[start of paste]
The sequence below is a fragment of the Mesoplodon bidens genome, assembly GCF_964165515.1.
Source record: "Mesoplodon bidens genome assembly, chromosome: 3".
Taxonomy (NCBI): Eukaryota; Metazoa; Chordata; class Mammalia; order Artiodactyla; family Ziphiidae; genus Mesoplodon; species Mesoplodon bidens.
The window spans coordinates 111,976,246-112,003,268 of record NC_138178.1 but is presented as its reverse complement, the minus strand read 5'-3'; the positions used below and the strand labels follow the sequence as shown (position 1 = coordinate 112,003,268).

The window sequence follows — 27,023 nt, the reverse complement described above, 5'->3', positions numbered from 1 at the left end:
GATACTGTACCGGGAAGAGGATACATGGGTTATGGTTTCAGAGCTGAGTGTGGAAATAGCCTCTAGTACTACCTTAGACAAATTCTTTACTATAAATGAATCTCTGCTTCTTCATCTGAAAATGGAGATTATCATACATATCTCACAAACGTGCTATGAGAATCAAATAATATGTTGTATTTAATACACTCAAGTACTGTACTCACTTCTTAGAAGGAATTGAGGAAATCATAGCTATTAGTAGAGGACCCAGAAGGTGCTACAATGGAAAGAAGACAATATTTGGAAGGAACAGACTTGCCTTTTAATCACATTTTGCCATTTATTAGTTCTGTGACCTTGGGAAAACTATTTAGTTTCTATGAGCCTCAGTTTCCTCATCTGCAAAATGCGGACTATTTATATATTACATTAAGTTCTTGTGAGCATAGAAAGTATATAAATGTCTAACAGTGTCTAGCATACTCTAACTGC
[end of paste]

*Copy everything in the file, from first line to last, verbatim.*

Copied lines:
The sequence below is a fragment of the Mesoplodon bidens genome, assembly GCF_964165515.1.
Source record: "Mesoplodon bidens genome assembly, chromosome: 3".
Taxonomy (NCBI): Eukaryota; Metazoa; Chordata; class Mammalia; order Artiodactyla; family Ziphiidae; genus Mesoplodon; species Mesoplodon bidens.
The window spans coordinates 111,976,246-112,003,268 of record NC_138178.1 but is presented as its reverse complement, the minus strand read 5'-3'; the positions used below and the strand labels follow the sequence as shown (position 1 = coordinate 112,003,268).

The window sequence follows — 27,023 nt, the reverse complement described above, 5'->3', positions numbered from 1 at the left end:
GATACTGTACCGGGAAGAGGATACATGGGTTATGGTTTCAGAGCTGAGTGTGGAAATAGCCTCTAGTACTACCTTAGACAAATTCTTTACTATAAATGAATCTCTGCTTCTTCATCTGAAAATGGAGATTATCATACATATCTCACAAACGTGCTATGAGAATCAAATAATATGTTGTATTTAATACACTCAAGTACTGTACTCACTTCTTAGAAGGAATTGAGGAAATCATAGCTATTAGTAGAGGACCCAGAAGGTGCTACAATGGAAAGAAGACAATATTTGGAAGGAACAGACTTGCCTTTTAATCACATTTTGCCATTTATTAGTTCTGTGACCTTGGGAAAACTATTTAGTTTCTATGAGCCTCAGTTTCCTCATCTGCAAAATGCGGACTATTTATATATTACATTAAGTTCTTGTGAGCATAGAAAGTATATAAATGTCTAACAGTGTCTAGCATACTCTAACTGC